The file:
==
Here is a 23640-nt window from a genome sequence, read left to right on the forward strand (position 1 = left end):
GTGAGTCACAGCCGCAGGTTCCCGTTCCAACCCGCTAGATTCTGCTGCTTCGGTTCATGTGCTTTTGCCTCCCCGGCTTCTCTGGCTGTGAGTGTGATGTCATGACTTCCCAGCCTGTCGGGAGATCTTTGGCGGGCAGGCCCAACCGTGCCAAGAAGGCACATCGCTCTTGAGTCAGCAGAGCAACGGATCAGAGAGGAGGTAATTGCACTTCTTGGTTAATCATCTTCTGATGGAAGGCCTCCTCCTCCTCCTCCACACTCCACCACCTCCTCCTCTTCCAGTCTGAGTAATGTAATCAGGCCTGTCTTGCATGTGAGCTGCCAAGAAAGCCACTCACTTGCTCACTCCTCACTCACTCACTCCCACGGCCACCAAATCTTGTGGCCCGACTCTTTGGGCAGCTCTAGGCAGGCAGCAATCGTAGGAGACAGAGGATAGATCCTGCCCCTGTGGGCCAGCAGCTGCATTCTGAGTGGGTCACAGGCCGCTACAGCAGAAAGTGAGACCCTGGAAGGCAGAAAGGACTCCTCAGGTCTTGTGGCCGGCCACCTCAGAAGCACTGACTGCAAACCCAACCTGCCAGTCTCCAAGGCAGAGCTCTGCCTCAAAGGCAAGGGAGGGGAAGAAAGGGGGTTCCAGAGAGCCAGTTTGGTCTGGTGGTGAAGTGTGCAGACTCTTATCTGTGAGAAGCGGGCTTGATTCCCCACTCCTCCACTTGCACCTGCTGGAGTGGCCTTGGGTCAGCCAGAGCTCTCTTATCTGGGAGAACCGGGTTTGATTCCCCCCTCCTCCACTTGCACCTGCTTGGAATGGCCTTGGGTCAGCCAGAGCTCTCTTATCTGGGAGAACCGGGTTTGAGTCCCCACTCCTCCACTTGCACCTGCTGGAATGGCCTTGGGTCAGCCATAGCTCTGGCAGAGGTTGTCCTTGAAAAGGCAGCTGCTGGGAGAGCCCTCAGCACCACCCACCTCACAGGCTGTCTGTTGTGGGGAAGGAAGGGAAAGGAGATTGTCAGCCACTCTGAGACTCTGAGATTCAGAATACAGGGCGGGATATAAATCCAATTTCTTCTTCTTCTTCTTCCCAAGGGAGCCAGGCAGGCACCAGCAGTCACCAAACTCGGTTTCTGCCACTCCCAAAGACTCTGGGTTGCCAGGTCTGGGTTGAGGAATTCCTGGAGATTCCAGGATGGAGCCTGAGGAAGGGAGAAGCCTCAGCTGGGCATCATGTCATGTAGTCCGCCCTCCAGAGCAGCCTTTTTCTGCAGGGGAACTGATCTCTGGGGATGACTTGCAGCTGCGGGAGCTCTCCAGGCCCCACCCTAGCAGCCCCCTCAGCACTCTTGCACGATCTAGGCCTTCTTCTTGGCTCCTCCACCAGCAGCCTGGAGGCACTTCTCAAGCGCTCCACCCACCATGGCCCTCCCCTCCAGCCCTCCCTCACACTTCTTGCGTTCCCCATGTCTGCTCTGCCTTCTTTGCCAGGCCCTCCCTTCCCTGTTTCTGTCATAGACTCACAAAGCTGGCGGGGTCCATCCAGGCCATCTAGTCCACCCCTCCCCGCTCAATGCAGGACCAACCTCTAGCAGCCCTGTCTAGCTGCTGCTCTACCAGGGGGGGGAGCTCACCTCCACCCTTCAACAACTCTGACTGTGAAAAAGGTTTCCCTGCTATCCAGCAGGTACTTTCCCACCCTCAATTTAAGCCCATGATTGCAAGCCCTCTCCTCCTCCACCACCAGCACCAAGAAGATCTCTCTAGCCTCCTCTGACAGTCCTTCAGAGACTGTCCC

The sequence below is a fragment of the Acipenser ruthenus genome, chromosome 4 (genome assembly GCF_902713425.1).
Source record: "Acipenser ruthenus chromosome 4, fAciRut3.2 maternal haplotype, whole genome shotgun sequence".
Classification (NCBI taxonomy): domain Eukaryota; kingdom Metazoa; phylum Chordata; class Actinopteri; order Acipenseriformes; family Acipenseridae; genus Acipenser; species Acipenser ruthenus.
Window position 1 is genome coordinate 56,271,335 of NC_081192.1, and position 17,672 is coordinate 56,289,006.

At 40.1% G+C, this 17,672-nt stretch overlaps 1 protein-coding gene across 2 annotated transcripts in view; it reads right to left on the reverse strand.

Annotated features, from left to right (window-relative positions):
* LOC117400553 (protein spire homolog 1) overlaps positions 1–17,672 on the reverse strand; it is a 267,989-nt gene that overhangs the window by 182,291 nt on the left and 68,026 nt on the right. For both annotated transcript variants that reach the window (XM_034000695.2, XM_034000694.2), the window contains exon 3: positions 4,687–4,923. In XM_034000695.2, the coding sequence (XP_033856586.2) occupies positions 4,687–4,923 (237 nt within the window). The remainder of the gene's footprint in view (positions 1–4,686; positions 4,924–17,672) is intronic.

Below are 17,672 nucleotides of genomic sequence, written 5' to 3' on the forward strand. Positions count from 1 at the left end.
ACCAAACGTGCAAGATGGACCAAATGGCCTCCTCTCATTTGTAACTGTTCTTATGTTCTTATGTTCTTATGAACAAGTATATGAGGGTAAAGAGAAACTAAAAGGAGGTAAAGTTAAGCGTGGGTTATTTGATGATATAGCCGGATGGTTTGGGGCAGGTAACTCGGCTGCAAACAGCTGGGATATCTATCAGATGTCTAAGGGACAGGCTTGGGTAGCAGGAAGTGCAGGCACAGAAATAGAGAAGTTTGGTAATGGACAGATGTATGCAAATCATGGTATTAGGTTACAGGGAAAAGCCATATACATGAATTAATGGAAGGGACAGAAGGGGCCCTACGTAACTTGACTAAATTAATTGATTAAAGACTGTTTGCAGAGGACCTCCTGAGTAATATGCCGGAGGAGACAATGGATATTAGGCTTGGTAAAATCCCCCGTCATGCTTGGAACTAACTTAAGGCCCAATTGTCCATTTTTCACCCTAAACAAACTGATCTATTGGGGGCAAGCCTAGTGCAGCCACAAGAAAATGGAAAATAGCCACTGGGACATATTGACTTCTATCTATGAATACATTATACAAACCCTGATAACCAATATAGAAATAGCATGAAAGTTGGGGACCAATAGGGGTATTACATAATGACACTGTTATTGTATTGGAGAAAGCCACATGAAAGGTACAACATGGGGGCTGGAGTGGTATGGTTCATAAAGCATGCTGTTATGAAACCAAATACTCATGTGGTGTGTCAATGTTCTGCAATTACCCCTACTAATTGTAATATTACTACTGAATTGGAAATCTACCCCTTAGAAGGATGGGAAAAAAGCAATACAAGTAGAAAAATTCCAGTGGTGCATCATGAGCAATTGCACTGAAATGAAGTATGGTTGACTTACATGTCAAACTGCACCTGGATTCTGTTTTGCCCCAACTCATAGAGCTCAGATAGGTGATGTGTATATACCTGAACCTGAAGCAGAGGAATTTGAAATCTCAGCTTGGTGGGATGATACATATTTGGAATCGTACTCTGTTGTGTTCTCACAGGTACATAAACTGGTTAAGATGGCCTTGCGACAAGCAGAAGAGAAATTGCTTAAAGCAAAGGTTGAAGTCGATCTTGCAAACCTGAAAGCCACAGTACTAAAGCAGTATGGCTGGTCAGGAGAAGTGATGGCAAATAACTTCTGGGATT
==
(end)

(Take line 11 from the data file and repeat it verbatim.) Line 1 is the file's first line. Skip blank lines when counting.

ACCAAACGTGCAAGATGGACCAAATGGCCTCCTCTCATTTGTAACTGTTCTTATGTTCTTATGTTCTTATGAACAAGTATATGAGGGTAAAGAGAAACTAAAAGGAGGTAAAGTTAAGCGTGGGTTATTTGATGATATAGCCGGATGGTTTGGGGCAGGTAACTCGGCTGCAAACAGCTGGGATATCTATCAGATGTCTAAGGGACAGGCTTGGGTAGCAGGAAGTGCAGGCACAGAAATAGAGAAGTTTGGTAATGGACAGATGTATGCAAATCATGGTATTAGGTTACAGGGAAAAGCCATATACATGAATTAATGGAAGGGACAGAAGGGGCCCTACGTAACTTGACTAAATTAATTGATTAAAGACTGTTTGCAGAGGACCTCCTGAGTAATATGCCGGAGGAGACAATGGATATTAGGCTTGGTAAAATCCCCCGTCATGCTTGGAACTAACTTAAGGCCCAATTGTCCATTTTTCACCCTAAACAAACTGATCTATTGGGGGCAAGCCTAGTGCAGCCACAAGAAAATGGAAAATAGCCACTGGGACATATTGACTTCTATCTATGAATACATTATACAAACCCTGATAACCAATATAGAAATAGCATGAAAGTTGGGGACCAATAGGGGTATTACATAATGACACTGTTATTGTATTGGAGAAAGCCACATGAAAGGTACAACATGGGGGCTGGAGTGGTATGGTTCATAAAGCATGCTGTTATGAAACCAAATACTCATGTGGTGTGTCAATGTTCTGCAATTACCCCTACTAATTGTAATATTACTACTGAATTGGAAATCTACCCCTTAGAAGGATGGGAAAAAAGCAATACAAGTAGAAAAATTCCAGTGGTGCATCATGAGCAATTGCACTGAAATGAAGTATGGTTGACTTACATGTCAAACTGCACCTGGATTCTGTTTTGCCCCAACTCATAGAGCTCAGATAGGTGATGTGTATATACCTGAACCTGAAGCAGAGGAATTTGAAATCTCAGCTTGGTGGGATGATACATATTTGGAATCGTACTCTGTTGTGTTCTCACAGGTACATAAACTGGTTAAGATGGCCTTGCGACAAGCAGAAGAGAAATTGCTTAAAGCAAAGGTTGAAGTCGATCTTGCAAACCTGAAAGCCACAGTACTAAAGCAGTATGGCTGGTCAGGAGAAGTGATGGCAAATAACTTCTGGGATT